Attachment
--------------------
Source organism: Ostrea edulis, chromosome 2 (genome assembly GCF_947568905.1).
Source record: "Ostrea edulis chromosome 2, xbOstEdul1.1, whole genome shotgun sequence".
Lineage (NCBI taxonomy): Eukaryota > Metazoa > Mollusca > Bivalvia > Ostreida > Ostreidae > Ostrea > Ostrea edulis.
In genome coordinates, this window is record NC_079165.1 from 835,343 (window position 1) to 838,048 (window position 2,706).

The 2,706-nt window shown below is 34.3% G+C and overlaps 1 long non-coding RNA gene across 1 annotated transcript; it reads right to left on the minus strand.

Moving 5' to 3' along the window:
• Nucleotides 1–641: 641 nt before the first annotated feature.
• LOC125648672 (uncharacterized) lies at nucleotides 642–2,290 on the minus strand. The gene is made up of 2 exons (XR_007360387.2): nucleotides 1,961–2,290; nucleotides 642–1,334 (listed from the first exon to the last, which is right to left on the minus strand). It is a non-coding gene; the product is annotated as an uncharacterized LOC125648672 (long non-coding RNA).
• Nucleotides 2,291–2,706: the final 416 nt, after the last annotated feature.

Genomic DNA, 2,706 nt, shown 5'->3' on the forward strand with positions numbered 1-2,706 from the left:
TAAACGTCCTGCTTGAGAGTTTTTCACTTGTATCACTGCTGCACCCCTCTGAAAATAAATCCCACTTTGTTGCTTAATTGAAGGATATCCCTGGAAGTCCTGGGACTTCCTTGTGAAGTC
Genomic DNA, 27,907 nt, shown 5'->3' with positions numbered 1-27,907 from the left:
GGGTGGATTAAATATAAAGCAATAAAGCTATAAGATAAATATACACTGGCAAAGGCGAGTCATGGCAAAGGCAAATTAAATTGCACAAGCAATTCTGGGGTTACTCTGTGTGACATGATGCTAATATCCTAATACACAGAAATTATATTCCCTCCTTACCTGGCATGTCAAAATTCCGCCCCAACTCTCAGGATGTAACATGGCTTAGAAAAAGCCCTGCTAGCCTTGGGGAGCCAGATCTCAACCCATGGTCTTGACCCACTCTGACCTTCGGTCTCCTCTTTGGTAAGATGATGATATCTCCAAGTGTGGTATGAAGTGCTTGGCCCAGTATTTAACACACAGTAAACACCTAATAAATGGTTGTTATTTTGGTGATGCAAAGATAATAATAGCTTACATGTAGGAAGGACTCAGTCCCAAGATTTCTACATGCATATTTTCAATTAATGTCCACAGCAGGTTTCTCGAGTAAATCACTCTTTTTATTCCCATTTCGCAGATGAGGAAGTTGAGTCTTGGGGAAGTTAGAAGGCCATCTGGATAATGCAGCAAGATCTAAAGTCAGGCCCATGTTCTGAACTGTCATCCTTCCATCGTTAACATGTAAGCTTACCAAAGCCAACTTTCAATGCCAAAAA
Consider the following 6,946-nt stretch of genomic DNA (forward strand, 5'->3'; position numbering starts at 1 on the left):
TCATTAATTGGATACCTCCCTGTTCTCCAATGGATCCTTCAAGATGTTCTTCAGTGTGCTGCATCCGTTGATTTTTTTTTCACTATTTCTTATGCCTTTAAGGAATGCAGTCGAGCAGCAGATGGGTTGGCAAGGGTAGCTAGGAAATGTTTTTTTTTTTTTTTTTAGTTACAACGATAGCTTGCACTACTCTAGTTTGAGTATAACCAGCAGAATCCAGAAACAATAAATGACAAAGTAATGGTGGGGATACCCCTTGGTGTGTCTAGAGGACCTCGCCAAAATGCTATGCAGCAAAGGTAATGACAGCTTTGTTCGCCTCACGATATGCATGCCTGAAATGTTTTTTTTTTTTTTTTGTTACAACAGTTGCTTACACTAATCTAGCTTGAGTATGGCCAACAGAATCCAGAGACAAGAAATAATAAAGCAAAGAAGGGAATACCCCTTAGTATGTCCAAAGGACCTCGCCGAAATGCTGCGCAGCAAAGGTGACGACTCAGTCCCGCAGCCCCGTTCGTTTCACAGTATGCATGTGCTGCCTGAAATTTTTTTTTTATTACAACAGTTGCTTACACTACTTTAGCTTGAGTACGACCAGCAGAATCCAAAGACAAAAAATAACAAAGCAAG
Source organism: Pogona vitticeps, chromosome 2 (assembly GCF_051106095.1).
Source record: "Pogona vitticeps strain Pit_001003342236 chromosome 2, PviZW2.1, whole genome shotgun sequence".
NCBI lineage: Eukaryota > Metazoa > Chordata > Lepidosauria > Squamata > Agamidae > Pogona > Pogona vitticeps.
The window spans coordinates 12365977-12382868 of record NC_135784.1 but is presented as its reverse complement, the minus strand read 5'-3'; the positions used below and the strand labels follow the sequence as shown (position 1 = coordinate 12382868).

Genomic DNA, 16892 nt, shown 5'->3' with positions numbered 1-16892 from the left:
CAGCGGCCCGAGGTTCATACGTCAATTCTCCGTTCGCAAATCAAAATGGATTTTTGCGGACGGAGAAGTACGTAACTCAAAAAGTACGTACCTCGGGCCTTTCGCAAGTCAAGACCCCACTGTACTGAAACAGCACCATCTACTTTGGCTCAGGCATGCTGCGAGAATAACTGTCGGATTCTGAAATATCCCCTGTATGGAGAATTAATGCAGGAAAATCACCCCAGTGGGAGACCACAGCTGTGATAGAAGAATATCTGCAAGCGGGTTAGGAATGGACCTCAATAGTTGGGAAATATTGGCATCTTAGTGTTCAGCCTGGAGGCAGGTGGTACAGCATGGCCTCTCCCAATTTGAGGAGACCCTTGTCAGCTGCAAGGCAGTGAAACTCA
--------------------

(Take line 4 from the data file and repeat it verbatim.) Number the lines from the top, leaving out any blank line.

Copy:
In genome coordinates, this window is record NC_079165.1 from 835,343 (window position 1) to 838,048 (window position 2,706).